• China Merchants Group Chairman Fu Yuning.

China Merchants Group Chairman Fu Yuning. (Photo : Reuters)

Cruise operator Carnival Corp. sent a direct correspondence to the Reuters news agency on Tuesday to provide an update on the talks it initiated with the state-owned entity China Merchants Group Ltd. (CMG).

The U.S. company is proposing a new cruise line for the Chinese market, as the cruise-ship population is expected to further embrace the relatively new holiday option.

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The Carnival name has already dipped its proverbial toe in the Chinese business environment, as it signed a memorandum of understanding (MOU) with China State Shipbuilding Corporation (CSSC), who will build China's first luxury cruise vessel as part of the arrangement.

Ultimately, Carnival wants to bring Italy's Fincantieri SpA into the equation so that a new cruise-travel joint venture is ready to compete in the lucrative Chinese tourism market.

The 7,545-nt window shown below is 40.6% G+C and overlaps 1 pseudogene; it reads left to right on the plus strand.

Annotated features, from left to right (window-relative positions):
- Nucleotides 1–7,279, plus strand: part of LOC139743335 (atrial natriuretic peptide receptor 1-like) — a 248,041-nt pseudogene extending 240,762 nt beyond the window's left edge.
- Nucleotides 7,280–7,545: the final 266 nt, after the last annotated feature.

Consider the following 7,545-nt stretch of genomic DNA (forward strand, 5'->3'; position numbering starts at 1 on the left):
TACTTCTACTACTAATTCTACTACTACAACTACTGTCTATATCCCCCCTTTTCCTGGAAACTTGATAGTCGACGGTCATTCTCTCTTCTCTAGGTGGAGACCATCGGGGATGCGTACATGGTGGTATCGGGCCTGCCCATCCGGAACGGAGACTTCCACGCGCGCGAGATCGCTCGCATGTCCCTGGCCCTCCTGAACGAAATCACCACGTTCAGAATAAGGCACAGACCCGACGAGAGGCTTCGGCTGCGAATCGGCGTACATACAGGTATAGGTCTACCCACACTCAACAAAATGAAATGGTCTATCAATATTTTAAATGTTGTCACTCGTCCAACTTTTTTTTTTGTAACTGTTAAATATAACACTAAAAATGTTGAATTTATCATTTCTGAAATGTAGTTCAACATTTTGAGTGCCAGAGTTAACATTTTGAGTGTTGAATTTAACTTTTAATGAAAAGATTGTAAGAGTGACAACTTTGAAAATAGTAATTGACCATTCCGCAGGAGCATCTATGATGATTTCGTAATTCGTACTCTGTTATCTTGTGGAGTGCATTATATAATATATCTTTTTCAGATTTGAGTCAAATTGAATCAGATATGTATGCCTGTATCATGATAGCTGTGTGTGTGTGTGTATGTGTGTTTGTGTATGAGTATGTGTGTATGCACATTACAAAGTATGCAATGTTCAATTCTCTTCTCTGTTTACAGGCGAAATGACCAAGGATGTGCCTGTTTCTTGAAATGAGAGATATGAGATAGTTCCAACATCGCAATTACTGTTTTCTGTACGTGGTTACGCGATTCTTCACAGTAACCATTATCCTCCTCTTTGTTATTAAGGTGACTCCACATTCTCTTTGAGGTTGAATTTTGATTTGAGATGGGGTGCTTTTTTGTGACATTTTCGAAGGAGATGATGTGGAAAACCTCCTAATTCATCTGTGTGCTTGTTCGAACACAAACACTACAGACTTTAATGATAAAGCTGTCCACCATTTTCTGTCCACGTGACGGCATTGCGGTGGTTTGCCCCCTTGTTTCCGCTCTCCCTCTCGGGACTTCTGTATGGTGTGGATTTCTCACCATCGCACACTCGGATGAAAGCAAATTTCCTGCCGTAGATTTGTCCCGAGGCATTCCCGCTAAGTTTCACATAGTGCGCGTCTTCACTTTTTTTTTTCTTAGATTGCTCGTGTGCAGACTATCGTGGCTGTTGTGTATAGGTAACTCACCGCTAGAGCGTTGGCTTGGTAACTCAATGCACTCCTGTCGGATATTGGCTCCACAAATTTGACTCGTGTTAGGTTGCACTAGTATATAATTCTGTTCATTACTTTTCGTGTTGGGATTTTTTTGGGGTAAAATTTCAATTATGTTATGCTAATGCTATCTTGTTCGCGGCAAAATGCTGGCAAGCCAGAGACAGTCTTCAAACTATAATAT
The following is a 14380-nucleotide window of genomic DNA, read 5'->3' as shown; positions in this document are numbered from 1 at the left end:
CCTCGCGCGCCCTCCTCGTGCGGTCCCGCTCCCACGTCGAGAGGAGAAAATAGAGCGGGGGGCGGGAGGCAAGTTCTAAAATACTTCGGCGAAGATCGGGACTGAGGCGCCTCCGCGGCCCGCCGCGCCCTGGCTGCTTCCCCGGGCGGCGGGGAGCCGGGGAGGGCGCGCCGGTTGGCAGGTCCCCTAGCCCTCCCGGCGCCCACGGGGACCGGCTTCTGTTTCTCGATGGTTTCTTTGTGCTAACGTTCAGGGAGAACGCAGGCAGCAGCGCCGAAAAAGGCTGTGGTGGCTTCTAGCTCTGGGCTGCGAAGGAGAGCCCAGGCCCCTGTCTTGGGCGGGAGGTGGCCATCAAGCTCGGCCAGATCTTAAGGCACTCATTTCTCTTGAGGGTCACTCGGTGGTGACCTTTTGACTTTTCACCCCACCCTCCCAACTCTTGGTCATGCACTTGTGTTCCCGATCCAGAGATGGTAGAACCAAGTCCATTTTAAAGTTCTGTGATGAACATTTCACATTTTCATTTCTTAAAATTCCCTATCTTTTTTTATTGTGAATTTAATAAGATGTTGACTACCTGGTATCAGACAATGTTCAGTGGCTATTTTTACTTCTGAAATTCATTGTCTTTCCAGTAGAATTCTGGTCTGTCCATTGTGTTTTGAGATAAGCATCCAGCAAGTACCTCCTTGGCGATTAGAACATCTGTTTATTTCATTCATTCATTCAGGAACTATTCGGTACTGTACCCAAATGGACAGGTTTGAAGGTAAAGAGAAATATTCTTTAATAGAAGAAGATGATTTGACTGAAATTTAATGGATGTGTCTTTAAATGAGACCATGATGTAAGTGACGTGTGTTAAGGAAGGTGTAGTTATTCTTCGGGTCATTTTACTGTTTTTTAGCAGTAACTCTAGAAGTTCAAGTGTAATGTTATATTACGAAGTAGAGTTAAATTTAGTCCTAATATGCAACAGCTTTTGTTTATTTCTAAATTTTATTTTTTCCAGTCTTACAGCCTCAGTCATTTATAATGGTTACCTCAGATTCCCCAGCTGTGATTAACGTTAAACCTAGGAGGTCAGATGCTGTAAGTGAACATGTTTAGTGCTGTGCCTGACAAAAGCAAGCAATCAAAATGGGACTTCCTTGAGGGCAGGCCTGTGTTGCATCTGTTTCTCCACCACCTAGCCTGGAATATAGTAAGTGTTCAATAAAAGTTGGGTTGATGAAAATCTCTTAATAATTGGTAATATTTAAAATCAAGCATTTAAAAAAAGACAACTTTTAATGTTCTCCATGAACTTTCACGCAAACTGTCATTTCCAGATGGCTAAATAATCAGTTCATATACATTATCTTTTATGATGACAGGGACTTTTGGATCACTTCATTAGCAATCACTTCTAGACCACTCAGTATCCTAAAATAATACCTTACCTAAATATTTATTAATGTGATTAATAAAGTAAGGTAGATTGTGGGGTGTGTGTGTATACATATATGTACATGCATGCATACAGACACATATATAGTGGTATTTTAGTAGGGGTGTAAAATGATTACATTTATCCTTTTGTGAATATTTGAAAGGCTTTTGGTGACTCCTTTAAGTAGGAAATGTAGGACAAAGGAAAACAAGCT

At the time of Carnival's correspondence, the Chinese cruise-travel market underpinned revenue worth $6.8 billion in 2013, while this is expected to grow to $11.5 billion by 2018, if the data from the Euromonitor research firm is accurate.

Alan Buckelew, the chief operating officer of the American cruise company, told Reuters that Carnival is relying upon CMG's experience and local influence to facilitate a smooth expansion into China.

Buckelew explained: "We are working with a strategic partner that can help us explore immediate ways to impact cruise growth in China, including the possibility of a new Chinese cruise brand and new destinations."

Carnival's decision is now considered best practice for overseas firms attempting to tap into China's massive consumer base through a localization process. Carnival essentially has two avenues it could proceed down: It could operate its own cruise ships within China, using vessels designed and built in China; or Carnival would develop cruise terminals in China, as well as throughout the north Asian region.